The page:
On Sunday, May 3, 2015 the City of Medford dedicated its new Department of Public Works facility to former mayor and long-time Medford public servant Alfred P. Pompeo.
The following remarks were made by Mayor Michael McGlynn at the dedication ceremony; some edits have been made and headlines have been included here:
About the New DPW Facility
This new public works facility is built on the same land on which the original facility, a WPA project, stood in 1937. The original Medford Municipal Garage lettering, the DPW weather vane, and the original city seal, all 1930’s vintage, have been reconditioned and installed on this new facility.
This massive pre-engineered metal building will provide offices for each dividion of public works as well as the Supervisor of Wires and the Sealer of Weights and Measures. For the first time it will handle all of the city’s vehicle maintenance, fire, police, and DPW, as well as wash bays for vehicles. It will also provide vehicle storage with a 4,500 square foot vehicle storage canopy and our first 4,000 square foot salt storage structure. It is an energy efficient, sustainable building that includes all interior and exterior LED lighting, a smart HVAC building management system, high efficiency boilers, and industrial de-stratification fans. It will also provide a consumer-friendly drop off recycling center.
Full air and vapor barriers are incorporated into the building’s design to prevent air leakage. It houses a rain water harvesting system that will be able to hold water taken from the roof drainage system, which can be used for irrigation or street sweeping. The new building features a conference room that will act as a command center for major snow, rain or other weather emergencies. There is also a small kitchen, locker rooms, showers, and a security system. In addition, the roof is solar ready as we continue to solicit options for solar power use.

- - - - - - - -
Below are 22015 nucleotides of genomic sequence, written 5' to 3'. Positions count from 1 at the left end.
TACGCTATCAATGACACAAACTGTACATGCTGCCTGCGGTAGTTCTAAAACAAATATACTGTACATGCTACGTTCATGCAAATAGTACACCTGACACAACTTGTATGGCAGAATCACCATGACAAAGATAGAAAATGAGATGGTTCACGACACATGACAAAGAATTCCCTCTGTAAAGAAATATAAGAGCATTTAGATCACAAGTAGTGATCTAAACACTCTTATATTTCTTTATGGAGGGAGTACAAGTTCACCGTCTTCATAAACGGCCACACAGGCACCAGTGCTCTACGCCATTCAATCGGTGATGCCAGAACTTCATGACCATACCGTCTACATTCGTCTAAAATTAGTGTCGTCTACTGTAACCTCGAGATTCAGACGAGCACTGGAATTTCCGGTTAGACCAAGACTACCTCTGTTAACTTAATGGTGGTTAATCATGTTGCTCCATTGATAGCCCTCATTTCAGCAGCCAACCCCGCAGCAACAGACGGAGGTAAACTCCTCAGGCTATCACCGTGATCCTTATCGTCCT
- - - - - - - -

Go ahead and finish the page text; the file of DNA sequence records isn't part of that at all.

This new DPW facility will only help to improve the quality of services to which are citizens are entitled.
I would like to thank the Medford City Council for their support, our project manager, John “Jack” Buckley, Commissioner Paul Gere, Stephanie Muccini Burke, and Procurement Officer Louise Miller for working together to produce this facility. In addition, I extend my thanks to the architects, Weston and Sampson, and the general contractor, G & R, for constructing this high tech facility.